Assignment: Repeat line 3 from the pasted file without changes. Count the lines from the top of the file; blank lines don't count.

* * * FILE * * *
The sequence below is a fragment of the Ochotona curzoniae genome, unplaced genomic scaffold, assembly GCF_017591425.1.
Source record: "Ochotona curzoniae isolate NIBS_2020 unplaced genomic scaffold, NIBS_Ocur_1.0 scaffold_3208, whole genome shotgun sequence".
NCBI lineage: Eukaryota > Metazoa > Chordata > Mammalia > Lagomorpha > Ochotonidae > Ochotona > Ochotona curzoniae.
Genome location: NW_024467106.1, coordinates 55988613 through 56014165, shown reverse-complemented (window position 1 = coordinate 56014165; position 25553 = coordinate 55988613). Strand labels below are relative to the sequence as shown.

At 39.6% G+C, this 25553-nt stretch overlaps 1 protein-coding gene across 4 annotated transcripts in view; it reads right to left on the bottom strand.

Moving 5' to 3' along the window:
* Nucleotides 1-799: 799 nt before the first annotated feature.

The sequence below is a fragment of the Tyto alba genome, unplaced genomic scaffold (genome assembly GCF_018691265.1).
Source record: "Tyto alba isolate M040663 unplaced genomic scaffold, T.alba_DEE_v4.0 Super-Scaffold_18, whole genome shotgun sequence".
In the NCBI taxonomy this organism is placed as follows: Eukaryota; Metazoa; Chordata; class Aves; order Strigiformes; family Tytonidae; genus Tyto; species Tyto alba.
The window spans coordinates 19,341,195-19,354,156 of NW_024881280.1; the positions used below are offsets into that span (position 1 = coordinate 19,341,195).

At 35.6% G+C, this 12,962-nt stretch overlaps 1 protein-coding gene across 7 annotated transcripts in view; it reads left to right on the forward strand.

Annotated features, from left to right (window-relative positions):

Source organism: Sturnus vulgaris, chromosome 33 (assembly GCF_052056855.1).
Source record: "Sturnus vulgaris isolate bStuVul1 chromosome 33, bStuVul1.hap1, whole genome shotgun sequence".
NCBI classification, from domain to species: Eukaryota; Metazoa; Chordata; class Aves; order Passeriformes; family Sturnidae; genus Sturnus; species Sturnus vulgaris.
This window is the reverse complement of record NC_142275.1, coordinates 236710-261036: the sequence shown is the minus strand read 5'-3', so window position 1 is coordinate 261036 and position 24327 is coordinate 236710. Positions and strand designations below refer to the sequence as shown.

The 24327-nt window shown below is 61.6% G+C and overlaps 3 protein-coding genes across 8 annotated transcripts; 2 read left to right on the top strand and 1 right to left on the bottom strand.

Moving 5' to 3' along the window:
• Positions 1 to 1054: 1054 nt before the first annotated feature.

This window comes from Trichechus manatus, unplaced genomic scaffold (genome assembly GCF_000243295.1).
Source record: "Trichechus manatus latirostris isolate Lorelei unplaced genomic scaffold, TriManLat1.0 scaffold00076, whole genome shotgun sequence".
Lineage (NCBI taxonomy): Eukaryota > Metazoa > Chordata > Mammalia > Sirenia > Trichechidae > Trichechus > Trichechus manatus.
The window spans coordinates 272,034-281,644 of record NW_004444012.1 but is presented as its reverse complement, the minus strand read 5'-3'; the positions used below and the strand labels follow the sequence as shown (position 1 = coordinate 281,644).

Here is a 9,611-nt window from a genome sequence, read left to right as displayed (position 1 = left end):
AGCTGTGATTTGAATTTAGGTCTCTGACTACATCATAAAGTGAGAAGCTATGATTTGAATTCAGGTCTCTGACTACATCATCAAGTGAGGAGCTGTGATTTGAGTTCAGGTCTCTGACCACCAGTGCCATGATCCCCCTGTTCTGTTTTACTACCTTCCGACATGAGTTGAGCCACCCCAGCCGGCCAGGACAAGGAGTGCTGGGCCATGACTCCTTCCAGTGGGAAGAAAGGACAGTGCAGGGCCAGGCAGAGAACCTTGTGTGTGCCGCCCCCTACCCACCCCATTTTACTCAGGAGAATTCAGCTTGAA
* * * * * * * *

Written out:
NCBI lineage: Eukaryota > Metazoa > Chordata > Mammalia > Lagomorpha > Ochotonidae > Ochotona > Ochotona curzoniae.